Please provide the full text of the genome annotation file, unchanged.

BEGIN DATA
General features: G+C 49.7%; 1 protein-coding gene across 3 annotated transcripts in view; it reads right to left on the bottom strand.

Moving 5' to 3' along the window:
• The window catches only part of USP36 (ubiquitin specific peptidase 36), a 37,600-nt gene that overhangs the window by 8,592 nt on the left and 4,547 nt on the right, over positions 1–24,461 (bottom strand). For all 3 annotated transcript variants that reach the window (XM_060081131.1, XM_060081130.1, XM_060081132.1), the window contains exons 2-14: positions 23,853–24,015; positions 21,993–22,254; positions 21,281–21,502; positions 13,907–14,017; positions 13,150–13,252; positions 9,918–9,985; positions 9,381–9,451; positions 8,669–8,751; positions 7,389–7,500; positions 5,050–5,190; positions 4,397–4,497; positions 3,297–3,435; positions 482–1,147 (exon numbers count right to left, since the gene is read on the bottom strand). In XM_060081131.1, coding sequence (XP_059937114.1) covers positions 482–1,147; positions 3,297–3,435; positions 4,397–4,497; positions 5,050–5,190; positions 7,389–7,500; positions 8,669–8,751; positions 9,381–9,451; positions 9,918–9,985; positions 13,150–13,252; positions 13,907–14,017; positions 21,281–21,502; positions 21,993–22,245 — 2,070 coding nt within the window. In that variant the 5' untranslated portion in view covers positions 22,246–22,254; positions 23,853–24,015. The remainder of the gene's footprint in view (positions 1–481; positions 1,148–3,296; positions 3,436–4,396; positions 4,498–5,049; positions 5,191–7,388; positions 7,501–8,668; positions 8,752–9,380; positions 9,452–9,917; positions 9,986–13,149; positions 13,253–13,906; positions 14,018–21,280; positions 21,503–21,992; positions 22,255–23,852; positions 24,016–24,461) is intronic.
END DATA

General features: G+C 49.7%; 1 protein-coding gene across 3 annotated transcripts in view; it reads right to left on the bottom strand.

Moving 5' to 3' along the window:
• The window catches only part of USP36 (ubiquitin specific peptidase 36), a 37,600-nt gene that overhangs the window by 8,592 nt on the left and 4,547 nt on the right, over positions 1–24,461 (bottom strand). For all 3 annotated transcript variants that reach the window (XM_060081131.1, XM_060081130.1, XM_060081132.1), the window contains exons 2-14: positions 23,853–24,015; positions 21,993–22,254; positions 21,281–21,502; positions 13,907–14,017; positions 13,150–13,252; positions 9,918–9,985; positions 9,381–9,451; positions 8,669–8,751; positions 7,389–7,500; positions 5,050–5,190; positions 4,397–4,497; positions 3,297–3,435; positions 482–1,147 (exon numbers count right to left, since the gene is read on the bottom strand). In XM_060081131.1, coding sequence (XP_059937114.1) covers positions 482–1,147; positions 3,297–3,435; positions 4,397–4,497; positions 5,050–5,190; positions 7,389–7,500; positions 8,669–8,751; positions 9,381–9,451; positions 9,918–9,985; positions 13,150–13,252; positions 13,907–14,017; positions 21,281–21,502; positions 21,993–22,245 — 2,070 coding nt within the window. In that variant the 5' untranslated portion in view covers positions 22,246–22,254; positions 23,853–24,015. The remainder of the gene's footprint in view (positions 1–481; positions 1,148–3,296; positions 3,436–4,396; positions 4,498–5,049; positions 5,191–7,388; positions 7,501–8,668; positions 8,752–9,380; positions 9,452–9,917; positions 9,986–13,149; positions 13,253–13,906; positions 14,018–21,280; positions 21,503–21,992; positions 22,255–23,852; positions 24,016–24,461) is intronic.